Allied Domecq rejects Punch's pounds 2.7bn offer
Thursday 24 June 1999
Hugh Osmond, the chairman of Punch Taverns, came out fighting, saying: "Allied has decided not to put this offer in front of shareholders so we will do it for them."
He was speaking after the Allied board said it had decided not to recommend the Punch bid because it had "concerns relating to certain timing, tax, warranty and finance aspects" of the proposal. The company urged its shareholders to vote in favour of the pounds 2.5bn Whitbread all-share offer.
Allied Domecq said it had been "so advised" of this course of action by its advisers Goldman Sachs. But in a curiously worded statement Goldman placed the onus on the Allied directors. "In providing its advice Goldman Sachs International has placed reliance on the Allied Domecq directors' commercial assessment of the proposals," it said.
Sir Christopher Hogg, Allied's chairman defended his board's decision saying: "The cash offer from Punch didn't give our shareholders a stake in the business going forward." He said he felt there were still "some imponderables" regarding the potential tax liability of a cash bid. However, he paid tribute to Mr Osmond's determination. "He's done an astonishing job. You've got to hand it to him. His offer merited serious consideration and received it."
Though the headline figure of Punch's pounds 2.7bn cash bid was clearly higher than Whitbread's pounds 2.5bn offer, the Allied decision was based on the value to Allied shareholders of having an stake in Whitbread going forward and access to the proposed synergy benefits. Many analysts are saying that the final value of the Whitbread deal would be in the region of pounds 3bn. "The gap is just too much," an Allied spokesman said. But Punch countered: "Anyone who thinks all the synergy benefits will flow to Allied shareholders needs to go back to school."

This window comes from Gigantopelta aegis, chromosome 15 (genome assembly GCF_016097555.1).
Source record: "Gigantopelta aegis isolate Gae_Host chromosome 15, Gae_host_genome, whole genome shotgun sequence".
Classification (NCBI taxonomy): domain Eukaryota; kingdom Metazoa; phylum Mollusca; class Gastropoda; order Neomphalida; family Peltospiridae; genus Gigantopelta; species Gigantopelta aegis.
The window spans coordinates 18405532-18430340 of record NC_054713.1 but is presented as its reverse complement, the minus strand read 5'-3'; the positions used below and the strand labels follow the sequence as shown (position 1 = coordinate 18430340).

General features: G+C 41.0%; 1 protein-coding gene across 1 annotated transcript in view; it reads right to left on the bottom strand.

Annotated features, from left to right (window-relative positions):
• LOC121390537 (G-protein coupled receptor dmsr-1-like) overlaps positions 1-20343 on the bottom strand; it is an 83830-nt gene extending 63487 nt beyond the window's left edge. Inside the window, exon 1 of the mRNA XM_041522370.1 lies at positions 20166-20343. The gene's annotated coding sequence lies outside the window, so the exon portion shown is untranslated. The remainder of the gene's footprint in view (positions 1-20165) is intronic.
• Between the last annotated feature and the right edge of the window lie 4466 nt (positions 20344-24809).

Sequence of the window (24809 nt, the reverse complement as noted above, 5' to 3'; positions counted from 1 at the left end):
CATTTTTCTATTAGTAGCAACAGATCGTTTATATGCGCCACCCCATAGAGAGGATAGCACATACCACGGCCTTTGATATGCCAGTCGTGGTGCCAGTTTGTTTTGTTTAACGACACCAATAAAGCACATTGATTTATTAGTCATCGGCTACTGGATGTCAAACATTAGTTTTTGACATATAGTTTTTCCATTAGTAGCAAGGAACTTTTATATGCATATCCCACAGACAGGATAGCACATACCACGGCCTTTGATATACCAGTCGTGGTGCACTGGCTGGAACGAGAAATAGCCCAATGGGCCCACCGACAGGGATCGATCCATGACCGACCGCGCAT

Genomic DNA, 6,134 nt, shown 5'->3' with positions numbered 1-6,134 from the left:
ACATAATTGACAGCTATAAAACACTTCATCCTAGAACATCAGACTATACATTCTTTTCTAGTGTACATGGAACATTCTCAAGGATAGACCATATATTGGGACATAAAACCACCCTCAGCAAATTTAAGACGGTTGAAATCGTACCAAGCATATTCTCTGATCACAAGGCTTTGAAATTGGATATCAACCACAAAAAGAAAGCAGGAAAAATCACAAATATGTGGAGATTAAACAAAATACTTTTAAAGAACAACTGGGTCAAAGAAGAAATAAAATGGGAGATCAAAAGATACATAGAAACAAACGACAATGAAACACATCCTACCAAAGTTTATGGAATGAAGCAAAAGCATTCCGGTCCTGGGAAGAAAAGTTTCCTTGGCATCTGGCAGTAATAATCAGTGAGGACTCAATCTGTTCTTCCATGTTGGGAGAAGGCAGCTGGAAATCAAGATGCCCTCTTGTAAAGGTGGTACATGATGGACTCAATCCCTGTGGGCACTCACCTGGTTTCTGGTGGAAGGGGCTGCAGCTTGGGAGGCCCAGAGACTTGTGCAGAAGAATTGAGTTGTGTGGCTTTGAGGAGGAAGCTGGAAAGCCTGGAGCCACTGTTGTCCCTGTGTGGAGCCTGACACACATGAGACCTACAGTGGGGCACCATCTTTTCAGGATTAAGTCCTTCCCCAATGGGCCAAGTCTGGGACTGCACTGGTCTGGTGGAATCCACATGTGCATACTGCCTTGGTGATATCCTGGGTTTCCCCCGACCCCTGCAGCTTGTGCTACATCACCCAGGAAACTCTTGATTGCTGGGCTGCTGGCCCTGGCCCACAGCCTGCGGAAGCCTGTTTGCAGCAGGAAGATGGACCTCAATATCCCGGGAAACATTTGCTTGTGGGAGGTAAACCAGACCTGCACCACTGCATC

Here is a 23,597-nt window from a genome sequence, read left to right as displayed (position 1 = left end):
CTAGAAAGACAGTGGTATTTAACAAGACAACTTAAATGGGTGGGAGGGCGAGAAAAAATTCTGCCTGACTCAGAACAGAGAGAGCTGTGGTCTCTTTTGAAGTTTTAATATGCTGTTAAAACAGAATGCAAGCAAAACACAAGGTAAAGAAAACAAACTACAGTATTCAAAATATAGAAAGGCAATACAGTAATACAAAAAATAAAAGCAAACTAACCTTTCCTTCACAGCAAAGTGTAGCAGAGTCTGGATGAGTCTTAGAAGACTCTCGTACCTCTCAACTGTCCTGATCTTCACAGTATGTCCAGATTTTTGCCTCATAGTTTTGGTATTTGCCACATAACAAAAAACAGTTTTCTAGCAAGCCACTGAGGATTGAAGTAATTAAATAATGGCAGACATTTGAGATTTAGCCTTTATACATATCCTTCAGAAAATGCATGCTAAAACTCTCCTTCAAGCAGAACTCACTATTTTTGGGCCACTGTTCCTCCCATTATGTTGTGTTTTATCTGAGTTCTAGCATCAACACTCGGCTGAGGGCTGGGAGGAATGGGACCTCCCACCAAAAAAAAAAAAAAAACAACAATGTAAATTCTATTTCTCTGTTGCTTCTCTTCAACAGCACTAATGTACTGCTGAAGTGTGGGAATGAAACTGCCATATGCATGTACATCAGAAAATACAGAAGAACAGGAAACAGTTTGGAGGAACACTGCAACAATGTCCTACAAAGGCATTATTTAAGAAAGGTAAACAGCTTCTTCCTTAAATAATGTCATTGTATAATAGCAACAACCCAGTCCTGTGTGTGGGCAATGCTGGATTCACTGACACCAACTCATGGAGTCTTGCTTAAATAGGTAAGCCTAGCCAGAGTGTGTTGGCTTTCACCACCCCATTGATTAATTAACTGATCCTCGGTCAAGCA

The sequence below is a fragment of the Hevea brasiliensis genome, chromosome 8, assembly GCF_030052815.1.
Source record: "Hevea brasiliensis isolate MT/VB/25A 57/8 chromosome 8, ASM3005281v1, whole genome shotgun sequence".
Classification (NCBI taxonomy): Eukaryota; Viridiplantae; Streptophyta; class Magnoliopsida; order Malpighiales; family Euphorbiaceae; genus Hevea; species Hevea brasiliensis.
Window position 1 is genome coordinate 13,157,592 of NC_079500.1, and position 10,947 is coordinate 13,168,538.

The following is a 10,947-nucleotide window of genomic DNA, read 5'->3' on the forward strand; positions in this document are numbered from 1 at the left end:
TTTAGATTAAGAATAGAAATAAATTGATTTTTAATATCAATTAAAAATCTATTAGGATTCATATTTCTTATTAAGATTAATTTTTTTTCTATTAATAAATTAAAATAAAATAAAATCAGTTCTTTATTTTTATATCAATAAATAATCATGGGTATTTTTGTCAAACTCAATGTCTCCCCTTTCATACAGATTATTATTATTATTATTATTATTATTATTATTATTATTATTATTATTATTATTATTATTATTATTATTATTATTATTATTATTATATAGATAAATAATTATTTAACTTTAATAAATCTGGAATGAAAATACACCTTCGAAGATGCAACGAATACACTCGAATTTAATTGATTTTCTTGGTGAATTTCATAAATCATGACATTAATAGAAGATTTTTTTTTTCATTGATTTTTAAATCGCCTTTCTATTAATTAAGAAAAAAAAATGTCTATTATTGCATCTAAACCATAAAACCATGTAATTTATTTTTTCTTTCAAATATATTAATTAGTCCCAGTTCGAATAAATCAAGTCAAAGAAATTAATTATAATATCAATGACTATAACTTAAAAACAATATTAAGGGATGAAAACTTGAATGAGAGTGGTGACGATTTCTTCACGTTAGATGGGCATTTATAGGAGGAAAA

Punch will now have until 2 July to press its case before Allied's shareholders vote on the Whitbread deal. Punch Taverns pointed out that Allied requires a 75 per cent majority to approve the deal. "They are running the risk of failure," a spokesman said.
Key shareholders in Allied include Phillips & Drew, which holds 11 per cent, and the Suntory group, which holds 3.6 per cent.
Punch Taverns has run a high profile and aggressive campaign to try to win control of Allied's pub estate. Its deal was part funded by a deal with Bass under which the Carling Black Label brewer would have paid pounds 1bn for some of Allied's best managed houses.
Whitbread's shares closed 19.5p higher at 1070p, though the Allied statement was not issued until after the stock market had closed.
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